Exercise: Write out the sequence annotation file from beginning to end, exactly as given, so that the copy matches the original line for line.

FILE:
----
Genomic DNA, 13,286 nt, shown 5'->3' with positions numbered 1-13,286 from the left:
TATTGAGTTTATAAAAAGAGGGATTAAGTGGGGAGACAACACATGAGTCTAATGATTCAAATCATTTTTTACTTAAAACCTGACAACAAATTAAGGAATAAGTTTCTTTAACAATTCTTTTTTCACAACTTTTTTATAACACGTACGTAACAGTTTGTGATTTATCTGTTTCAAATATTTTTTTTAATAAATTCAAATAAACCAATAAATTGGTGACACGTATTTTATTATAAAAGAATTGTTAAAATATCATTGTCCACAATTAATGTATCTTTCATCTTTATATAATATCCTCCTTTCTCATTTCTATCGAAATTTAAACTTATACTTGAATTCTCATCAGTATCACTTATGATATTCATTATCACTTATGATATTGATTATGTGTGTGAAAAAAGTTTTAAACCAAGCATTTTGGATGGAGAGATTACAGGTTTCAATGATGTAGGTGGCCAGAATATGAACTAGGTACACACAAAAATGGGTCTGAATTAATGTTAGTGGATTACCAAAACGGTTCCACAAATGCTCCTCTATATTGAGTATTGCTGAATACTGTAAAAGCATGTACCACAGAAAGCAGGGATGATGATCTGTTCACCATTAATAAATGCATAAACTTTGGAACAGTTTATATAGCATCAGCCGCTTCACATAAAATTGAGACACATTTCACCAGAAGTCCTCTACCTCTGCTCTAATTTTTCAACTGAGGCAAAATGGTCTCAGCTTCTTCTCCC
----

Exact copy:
Genomic DNA, 13,286 nt, shown 5'->3' with positions numbered 1-13,286 from the left:
TATTGAGTTTATAAAAAGAGGGATTAAGTGGGGAGACAACACATGAGTCTAATGATTCAAATCATTTTTTACTTAAAACCTGACAACAAATTAAGGAATAAGTTTCTTTAACAATTCTTTTTTCACAACTTTTTTATAACACGTACGTAACAGTTTGTGATTTATCTGTTTCAAATATTTTTTTTAATAAATTCAAATAAACCAATAAATTGGTGACACGTATTTTATTATAAAAGAATTGTTAAAATATCATTGTCCACAATTAATGTATCTTTCATCTTTATATAATATCCTCCTTTCTCATTTCTATCGAAATTTAAACTTATACTTGAATTCTCATCAGTATCACTTATGATATTCATTATCACTTATGATATTGATTATGTGTGTGAAAAAAGTTTTAAACCAAGCATTTTGGATGGAGAGATTACAGGTTTCAATGATGTAGGTGGCCAGAATATGAACTAGGTACACACAAAAATGGGTCTGAATTAATGTTAGTGGATTACCAAAACGGTTCCACAAATGCTCCTCTATATTGAGTATTGCTGAATACTGTAAAAGCATGTACCACAGAAAGCAGGGATGATGATCTGTTCACCATTAATAAATGCATAAACTTTGGAACAGTTTATATAGCATCAGCCGCTTCACATAAAATTGAGACACATTTCACCAGAAGTCCTCTACCTCTGCTCTAATTTTTCAACTGAGGCAAAATGGTCTCAGCTTCTTCTCCC